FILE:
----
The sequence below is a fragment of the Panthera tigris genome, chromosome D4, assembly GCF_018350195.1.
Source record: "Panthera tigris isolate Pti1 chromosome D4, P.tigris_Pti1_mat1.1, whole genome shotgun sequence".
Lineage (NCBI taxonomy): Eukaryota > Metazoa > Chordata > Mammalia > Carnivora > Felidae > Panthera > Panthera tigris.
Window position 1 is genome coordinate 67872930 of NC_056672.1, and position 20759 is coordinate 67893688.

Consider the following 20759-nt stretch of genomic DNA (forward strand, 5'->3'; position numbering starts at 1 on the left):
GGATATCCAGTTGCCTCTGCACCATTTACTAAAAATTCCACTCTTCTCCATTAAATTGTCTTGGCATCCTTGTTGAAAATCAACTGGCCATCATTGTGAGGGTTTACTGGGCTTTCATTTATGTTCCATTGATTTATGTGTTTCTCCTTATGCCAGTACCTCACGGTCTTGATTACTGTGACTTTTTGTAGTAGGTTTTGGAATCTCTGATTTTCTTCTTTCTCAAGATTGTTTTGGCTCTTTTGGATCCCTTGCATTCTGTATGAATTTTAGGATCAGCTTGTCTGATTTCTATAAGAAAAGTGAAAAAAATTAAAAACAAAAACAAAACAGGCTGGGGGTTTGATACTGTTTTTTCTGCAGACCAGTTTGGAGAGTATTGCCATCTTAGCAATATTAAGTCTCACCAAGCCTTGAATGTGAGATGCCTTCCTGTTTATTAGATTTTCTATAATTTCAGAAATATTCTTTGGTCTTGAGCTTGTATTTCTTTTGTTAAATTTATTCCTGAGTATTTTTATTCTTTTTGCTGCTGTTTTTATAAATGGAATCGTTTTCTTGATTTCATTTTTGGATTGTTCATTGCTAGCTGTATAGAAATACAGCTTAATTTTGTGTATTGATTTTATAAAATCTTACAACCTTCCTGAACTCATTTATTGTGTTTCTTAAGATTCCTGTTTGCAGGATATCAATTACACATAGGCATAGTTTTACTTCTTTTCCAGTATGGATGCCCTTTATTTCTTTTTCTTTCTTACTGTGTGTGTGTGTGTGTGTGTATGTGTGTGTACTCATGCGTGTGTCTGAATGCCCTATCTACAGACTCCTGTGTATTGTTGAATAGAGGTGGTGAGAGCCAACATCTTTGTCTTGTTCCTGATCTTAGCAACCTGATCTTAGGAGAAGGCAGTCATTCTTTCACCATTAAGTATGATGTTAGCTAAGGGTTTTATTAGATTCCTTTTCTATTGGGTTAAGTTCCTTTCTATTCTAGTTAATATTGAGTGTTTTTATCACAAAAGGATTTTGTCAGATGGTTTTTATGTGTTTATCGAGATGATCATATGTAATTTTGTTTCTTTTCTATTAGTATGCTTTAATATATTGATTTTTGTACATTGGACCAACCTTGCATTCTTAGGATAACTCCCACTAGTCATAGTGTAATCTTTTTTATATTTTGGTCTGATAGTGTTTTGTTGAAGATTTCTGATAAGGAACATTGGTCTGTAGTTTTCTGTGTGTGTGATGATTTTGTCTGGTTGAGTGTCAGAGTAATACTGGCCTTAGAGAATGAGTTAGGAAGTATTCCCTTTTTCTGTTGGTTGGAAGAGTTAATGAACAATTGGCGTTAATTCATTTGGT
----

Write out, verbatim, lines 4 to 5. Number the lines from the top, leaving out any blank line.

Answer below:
Window position 1 is genome coordinate 67872930 of NC_056672.1, and position 20759 is coordinate 67893688.

Consider the following 20759-nt stretch of genomic DNA (forward strand, 5'->3'; position numbering starts at 1 on the left):